One mentor/mentee pair share their perspective about the tactics to forge a rewarding mentor relationship.
The mentoring relationship can be somewhat of a mixed bag—sometimes it works, and sometimes it doesn’t.
When it works, though, mentoring has the power to change lives, at least according to one recent study. So, what does it take to create a successful mentor/mentee relationship?
Part of the formula may rest in happenstance and luck—personalities and schedules don’t always click—but there are several steps mentors and mentees can take to ensure a win-win relationship.
One tactic that worked for Juan Amador, CAE, director of diversity policy and programs at the Association of American Medical Colleges, was to seek out a mentor who he thought could help advance his particular career needs, which happened to be improving his communication and presentation skills.
“I needed some help with visibility, with communication, with being more confident about talking about myself and expressing myself and my points of views,” he said. “It’s not that I couldn’t do that, but once you get to a certain level, there’s an art to it.”
So, when it came time for the mentor selection process that’s part of ASAE’s Diversity Executive Leadership Program, of which Amador is a participant, he requested Susan Neely, ASAE board chair and president and CEO of the American Beverage Association. Instead of waiting to be paired with someone, Amador took the initiative and asked for someone he knew had the communications expertise he could learn from.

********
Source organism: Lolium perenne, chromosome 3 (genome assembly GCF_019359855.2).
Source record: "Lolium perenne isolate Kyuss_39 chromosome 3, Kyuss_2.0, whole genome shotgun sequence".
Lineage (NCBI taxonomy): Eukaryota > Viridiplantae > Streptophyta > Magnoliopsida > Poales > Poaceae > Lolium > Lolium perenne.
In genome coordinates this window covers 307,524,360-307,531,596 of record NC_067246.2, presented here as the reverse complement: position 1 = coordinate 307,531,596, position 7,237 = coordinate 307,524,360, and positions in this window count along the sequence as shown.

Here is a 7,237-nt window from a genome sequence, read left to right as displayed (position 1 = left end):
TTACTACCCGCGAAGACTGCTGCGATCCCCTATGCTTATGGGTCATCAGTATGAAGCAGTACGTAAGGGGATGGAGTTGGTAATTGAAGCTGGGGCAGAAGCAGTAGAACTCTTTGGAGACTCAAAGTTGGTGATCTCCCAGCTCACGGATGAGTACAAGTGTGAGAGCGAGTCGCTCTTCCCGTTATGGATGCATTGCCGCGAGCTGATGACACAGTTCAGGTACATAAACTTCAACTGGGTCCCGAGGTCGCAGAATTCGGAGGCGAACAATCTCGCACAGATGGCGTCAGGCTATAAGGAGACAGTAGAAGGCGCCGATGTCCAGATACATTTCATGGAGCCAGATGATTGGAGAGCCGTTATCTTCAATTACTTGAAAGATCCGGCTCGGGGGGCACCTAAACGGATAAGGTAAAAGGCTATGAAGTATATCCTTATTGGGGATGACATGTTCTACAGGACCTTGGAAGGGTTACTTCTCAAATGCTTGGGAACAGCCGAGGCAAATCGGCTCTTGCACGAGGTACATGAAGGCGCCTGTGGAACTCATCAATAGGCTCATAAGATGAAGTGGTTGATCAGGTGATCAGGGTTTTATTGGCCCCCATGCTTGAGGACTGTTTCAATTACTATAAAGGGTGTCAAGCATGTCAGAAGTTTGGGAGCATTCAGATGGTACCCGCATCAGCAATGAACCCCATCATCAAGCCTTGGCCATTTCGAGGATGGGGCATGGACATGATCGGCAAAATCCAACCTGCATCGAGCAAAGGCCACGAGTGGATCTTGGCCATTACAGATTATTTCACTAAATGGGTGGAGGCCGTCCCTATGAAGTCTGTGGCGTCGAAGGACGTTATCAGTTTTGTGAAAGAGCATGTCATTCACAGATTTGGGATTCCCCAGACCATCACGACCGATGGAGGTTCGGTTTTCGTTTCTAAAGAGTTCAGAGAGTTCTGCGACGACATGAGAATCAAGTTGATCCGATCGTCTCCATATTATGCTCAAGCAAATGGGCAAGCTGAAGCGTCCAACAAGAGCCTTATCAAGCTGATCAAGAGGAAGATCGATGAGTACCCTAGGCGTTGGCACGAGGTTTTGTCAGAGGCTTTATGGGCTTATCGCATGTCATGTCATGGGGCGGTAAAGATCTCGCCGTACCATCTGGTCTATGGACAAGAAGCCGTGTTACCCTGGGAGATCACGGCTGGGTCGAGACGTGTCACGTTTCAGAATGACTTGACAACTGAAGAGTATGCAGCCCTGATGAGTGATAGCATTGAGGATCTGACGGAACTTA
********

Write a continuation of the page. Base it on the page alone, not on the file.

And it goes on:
“I took a risk,” Amador said. “I put myself out there because I knew she would either say yes or no. Luckily, she said yes.”
Amador’s proactive approach didn’t stop there. Once matched with Neely, he initiated meetings, introduced himself to and got to know her support staff, provided her with email updates, and made sure he could provide value to Neely as well.
“I asked her what she wanted to learn from me,” said Amador, who was happy to provide Neely with an insider’s view of DELP and the ASAE member experience.
It’s important for mentees to think strategically about their mentor relationships, Neely said. “Know the background of the mentor. Ask questions that relate to the mentor’s experiences. Even if those experiences are not completely related to your ambitions, there may be insights you can glean. Have a mental agenda of questions you want to ask or things you want to tell the mentor when you meet. Keep the mentor posted on your successes and progress.”
All this isn’t to say that the responsibility for the relationship lies in the hands of the mentee. Amador credits Neely’s generosity and receptiveness for a large part of their relationship’s success.
“She invited me to ASAE functions and to networking and social events and to her home,” he said. “I got to experience things with her, and then we’d talk about them. Just being at these events with someone who is very senior and very visible in the association community, certainly among her membership, I could observe the way she talked with members, the way she presented herself.”
From her perspective, Neely also advised that mentors get to know the hopes and dreams of their mentees. “Not just the professional ones but personal as well,” she said. “It’s not possible to separate one from the other. I look at my own life in its entirety because what I do career-wise affects my family life and vice versa. With my mentees, we talk about it all.”
Neely said she also makes a point to explain to mentees that all she can share is her perspective. “Only they can make the decisions that are right for them.”
Do you have advice on what it takes to create a successful mentor relationship? Let us know in the comments.